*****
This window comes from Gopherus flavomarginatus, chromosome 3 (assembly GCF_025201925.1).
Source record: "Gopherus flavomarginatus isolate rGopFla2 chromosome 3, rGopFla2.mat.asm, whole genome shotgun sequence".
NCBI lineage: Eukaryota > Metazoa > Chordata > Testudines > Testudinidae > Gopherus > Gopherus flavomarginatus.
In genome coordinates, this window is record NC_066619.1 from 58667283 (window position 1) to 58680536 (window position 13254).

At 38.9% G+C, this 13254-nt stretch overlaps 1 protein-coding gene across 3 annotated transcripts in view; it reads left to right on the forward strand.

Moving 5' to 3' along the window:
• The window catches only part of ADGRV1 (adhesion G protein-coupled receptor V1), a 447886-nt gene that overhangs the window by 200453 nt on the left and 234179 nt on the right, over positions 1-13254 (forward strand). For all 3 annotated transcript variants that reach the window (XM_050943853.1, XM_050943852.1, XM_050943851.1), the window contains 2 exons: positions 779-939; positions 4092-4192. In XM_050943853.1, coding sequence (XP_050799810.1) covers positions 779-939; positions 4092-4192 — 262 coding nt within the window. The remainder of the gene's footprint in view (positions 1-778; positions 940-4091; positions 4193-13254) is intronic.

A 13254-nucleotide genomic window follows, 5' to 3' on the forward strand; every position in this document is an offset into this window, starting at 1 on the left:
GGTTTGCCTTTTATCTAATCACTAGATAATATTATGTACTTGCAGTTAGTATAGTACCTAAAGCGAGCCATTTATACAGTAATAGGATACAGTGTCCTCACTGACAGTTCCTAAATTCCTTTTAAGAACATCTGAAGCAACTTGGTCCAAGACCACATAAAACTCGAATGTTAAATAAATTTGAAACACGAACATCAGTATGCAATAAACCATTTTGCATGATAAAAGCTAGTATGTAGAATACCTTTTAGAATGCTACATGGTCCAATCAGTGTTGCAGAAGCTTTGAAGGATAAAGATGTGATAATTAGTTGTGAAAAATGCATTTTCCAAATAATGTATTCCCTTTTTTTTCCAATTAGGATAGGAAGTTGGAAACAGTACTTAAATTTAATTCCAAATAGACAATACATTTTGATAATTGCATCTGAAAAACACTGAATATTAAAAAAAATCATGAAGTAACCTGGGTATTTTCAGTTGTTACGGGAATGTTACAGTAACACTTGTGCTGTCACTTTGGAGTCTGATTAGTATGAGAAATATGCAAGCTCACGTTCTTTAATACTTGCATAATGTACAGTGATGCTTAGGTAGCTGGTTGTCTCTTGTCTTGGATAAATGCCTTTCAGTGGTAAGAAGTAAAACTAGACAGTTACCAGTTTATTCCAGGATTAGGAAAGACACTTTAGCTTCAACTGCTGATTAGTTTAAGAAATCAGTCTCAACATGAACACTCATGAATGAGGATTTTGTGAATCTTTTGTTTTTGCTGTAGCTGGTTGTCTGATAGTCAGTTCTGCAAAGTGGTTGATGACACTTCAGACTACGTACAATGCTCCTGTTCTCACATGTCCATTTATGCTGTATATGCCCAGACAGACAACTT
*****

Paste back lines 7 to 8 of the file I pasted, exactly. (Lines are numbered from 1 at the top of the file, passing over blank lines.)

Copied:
• The window catches only part of ADGRV1 (adhesion G protein-coupled receptor V1), a 447886-nt gene that overhangs the window by 200453 nt on the left and 234179 nt on the right, over positions 1-13254 (forward strand). For all 3 annotated transcript variants that reach the window (XM_050943853.1, XM_050943852.1, XM_050943851.1), the window contains 2 exons: positions 779-939; positions 4092-4192. In XM_050943853.1, coding sequence (XP_050799810.1) covers positions 779-939; positions 4092-4192 — 262 coding nt within the window. The remainder of the gene's footprint in view (positions 1-778; positions 940-4091; positions 4193-13254) is intronic.

A 13254-nucleotide genomic window follows, 5' to 3' on the forward strand; every position in this document is an offset into this window, starting at 1 on the left: